We don’t expect the world, or ourselves, to be in a bad way at the start of a new year. Yet it happens. Forests burn, war threatens, strikes confound. We fall ill, or feel stuck, or just have a hard time returning to business as usual after the holidays. We make resolutions and perhaps see them dissolve before the month is out.
Today I offer you three possibilities that I think are better than resolutions – or will support them if you do make them. They are things you can turn to when you fall off the wagon, or when life seems like too much and you’re not sure how to move forward. They are all actions of a sort, though not the “walk-an-hour-a-day/Dry January” kind of action you may commit to at the start of a year. They are uber-actions, more general but no less concrete ways to bring some sanity to your life. I think they are a good investment, however your year has begun.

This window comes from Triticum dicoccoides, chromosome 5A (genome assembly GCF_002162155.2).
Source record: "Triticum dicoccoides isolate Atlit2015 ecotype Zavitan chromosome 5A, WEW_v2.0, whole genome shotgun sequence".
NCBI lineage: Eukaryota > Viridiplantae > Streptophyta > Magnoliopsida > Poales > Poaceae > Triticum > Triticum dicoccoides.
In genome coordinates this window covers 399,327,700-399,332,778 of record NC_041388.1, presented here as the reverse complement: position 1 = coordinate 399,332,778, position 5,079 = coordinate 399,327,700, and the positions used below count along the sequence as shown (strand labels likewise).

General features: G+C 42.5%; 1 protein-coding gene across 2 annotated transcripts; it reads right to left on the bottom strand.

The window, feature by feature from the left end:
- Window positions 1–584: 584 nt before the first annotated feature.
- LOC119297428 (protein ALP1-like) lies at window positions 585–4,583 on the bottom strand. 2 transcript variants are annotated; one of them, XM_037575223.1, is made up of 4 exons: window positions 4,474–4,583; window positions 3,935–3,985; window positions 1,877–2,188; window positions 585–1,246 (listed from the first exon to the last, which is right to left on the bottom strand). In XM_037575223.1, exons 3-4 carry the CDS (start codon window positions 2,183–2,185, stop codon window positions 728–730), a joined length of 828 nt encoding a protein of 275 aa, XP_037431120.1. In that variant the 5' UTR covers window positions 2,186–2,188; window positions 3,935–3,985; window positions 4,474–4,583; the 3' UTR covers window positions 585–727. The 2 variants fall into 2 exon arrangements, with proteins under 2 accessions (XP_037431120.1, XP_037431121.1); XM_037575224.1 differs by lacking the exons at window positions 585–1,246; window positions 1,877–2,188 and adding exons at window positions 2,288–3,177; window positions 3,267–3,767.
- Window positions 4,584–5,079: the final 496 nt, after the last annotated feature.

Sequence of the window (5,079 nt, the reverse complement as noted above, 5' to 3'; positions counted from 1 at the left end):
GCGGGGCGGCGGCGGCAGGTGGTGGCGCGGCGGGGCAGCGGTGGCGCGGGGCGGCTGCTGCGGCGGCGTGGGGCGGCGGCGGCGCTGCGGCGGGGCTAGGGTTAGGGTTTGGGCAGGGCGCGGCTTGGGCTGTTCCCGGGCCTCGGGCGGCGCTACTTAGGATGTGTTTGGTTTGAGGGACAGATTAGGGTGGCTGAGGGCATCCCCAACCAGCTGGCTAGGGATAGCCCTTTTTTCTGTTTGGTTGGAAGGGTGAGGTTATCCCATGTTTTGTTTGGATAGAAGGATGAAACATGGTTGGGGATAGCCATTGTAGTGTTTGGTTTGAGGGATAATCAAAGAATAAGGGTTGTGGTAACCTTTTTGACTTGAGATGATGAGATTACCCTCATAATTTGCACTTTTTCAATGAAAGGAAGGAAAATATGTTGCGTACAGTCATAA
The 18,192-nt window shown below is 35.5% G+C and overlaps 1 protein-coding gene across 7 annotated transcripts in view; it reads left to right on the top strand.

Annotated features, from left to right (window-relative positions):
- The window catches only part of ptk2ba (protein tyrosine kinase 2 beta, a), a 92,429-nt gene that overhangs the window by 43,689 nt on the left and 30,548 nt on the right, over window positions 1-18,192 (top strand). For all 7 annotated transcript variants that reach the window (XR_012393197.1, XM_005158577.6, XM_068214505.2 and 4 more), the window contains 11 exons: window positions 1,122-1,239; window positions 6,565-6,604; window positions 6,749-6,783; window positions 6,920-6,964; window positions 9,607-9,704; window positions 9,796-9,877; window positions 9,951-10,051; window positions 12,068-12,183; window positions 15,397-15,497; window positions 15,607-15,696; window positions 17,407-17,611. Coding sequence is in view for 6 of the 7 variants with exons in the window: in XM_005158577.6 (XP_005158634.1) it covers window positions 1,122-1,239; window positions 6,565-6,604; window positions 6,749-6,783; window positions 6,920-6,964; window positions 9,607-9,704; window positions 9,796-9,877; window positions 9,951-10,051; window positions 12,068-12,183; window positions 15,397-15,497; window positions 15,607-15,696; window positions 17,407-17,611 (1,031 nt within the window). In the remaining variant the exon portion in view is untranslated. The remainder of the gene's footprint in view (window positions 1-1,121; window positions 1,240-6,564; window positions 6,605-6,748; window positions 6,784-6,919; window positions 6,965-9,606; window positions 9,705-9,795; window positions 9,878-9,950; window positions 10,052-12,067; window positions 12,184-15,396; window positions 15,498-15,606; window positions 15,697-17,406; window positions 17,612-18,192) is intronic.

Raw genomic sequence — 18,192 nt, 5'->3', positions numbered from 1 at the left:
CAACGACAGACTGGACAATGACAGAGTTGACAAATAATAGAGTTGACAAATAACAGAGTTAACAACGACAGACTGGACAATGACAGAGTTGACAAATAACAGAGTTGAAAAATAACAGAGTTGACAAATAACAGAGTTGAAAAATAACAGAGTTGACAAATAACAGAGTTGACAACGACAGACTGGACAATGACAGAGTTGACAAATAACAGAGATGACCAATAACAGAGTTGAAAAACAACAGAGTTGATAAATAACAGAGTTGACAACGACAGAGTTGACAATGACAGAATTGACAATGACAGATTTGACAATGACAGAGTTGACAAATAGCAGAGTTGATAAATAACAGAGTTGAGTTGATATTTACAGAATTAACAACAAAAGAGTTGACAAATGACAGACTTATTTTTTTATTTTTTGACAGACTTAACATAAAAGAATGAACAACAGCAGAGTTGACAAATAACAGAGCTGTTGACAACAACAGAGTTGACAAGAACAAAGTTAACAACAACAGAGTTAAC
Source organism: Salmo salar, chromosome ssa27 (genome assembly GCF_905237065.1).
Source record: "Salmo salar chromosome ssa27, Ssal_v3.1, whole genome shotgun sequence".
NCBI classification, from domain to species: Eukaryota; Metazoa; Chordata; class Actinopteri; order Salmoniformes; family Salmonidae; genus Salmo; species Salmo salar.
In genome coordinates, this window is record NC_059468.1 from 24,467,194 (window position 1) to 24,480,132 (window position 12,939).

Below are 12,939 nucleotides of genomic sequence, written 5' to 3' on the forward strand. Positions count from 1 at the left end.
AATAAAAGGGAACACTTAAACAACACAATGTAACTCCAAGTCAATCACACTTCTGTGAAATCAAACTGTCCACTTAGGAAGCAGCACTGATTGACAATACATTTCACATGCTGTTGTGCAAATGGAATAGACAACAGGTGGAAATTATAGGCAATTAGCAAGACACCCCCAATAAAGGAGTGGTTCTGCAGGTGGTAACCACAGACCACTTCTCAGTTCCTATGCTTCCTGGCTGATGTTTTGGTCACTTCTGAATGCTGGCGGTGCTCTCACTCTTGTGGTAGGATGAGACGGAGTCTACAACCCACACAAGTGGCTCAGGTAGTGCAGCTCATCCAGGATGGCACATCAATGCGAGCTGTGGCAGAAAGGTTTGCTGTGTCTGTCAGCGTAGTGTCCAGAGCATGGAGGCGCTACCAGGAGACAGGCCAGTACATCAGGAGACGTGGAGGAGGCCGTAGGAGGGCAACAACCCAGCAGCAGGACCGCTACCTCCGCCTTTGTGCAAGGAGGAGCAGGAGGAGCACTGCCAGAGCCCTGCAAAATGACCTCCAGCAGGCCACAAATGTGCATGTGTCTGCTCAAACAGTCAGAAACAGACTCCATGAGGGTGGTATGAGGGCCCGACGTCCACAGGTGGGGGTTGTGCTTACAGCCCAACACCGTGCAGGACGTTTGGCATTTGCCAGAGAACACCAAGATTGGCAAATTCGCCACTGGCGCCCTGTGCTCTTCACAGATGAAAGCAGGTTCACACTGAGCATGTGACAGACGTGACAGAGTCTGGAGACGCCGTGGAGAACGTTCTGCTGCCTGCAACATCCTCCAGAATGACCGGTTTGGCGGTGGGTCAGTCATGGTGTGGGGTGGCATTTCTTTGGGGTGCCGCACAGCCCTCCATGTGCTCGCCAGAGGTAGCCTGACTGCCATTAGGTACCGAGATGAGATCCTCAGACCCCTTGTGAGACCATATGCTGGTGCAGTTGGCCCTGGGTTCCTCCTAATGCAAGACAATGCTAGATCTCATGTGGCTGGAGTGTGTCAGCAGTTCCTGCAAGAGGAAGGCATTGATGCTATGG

Resilience is the ability to endure, overcome, and actually be strengthened by the stress and adversity of life. Most of us are more capable of this than we think, and we can learn from our experience. If you’re in a bad place or feeling overwhelmed, thinking back on how you’ve dealt with similar situations in the past can help you get through what’s happening now. I’ve written about it before, and have also made a short guided-writing video that will walk you through the reflection process and help you identify your strengths. There’s so much in life you can’t control (and would you really want to?), but being able to rely on yourself levels the playing field.